PARIS (Reuters) – French voters handed Emmanuel Macron a second term as president on Sunday in an election in which he comfortably defeated far-right leader Marine Le Pen.
Following are related developments that can be expected in the run-up to legislative elections in June that will determine whether Macron has a parliamentary majority to vote through his policies.
France’s Constitutional Court will officially announce the results of the presidential election on April 27-28.
Around this time, Prime Minister Jean Castex’s government can tender its resignation. If Macron accepts, he can name a new prime minister to form a caretaker government until the June elections.
A swearing-in ceremony is to be held before Macron’s current mandate runs out on May 14.
Macron has said his first trip abroad after the vote will be to Berlin to meet German Chancellor Olaf Scholz. This may happen in the next few days.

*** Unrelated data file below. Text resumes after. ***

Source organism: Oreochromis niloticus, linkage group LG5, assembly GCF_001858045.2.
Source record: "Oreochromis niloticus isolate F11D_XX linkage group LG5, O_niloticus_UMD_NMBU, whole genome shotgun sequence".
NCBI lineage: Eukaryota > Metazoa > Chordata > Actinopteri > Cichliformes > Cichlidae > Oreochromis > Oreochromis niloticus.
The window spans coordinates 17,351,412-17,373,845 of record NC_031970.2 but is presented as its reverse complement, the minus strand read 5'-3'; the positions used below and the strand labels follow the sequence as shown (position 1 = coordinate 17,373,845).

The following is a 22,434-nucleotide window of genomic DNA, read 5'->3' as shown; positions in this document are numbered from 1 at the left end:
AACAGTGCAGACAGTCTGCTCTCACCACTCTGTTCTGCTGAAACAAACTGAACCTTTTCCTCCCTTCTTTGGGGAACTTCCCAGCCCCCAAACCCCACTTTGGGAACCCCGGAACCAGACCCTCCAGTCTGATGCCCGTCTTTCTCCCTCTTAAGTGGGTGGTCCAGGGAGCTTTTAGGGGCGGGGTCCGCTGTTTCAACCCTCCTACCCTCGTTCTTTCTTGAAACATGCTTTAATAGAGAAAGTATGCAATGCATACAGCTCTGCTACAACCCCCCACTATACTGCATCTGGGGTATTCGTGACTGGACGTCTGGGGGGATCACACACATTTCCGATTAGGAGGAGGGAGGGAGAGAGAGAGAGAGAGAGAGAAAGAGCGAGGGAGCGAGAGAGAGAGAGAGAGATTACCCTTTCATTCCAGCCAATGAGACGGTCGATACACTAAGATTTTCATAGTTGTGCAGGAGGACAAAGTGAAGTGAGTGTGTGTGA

Macron is also due to deliver his vision for the future of Europe at a conference in Strasbourg on May 9.
On May 16-20, candidates from all parties are expected to register to run for 577 seats in the legislative elections.
The first round is scheduled for June 12. In districts where no candidate wins an outright majority, a second round will be held a week later.
Candidates can run in the second-round vote if they win at least 12.5% of the vote in the first.
Macron could in theory dissolve the current parliament early and advance the date of legislative elections by two weeks, thereby perhaps building on momentum from his presidential victory in the hope of winning more seats in parliament.
After parliamentary elections, French presidents traditionally name a new prime minister from the party with the most votes to form a new government.
In recent legislative ballots, the president’s party has won a majority.
Should the outcome be different this time, Macron would have little choice but to name a prime minister from another party, ushering in what has traditionally been a tense period of cohabitation during which presidential powers are severely curbed.
During a cohabitation, the president remains the head of the armed forces and retains some foreign policy influence but the government has responsibility for most other day-to-day matters of state and policy.
(Reporting by Leigh Thomas; editing by John Stonestreet)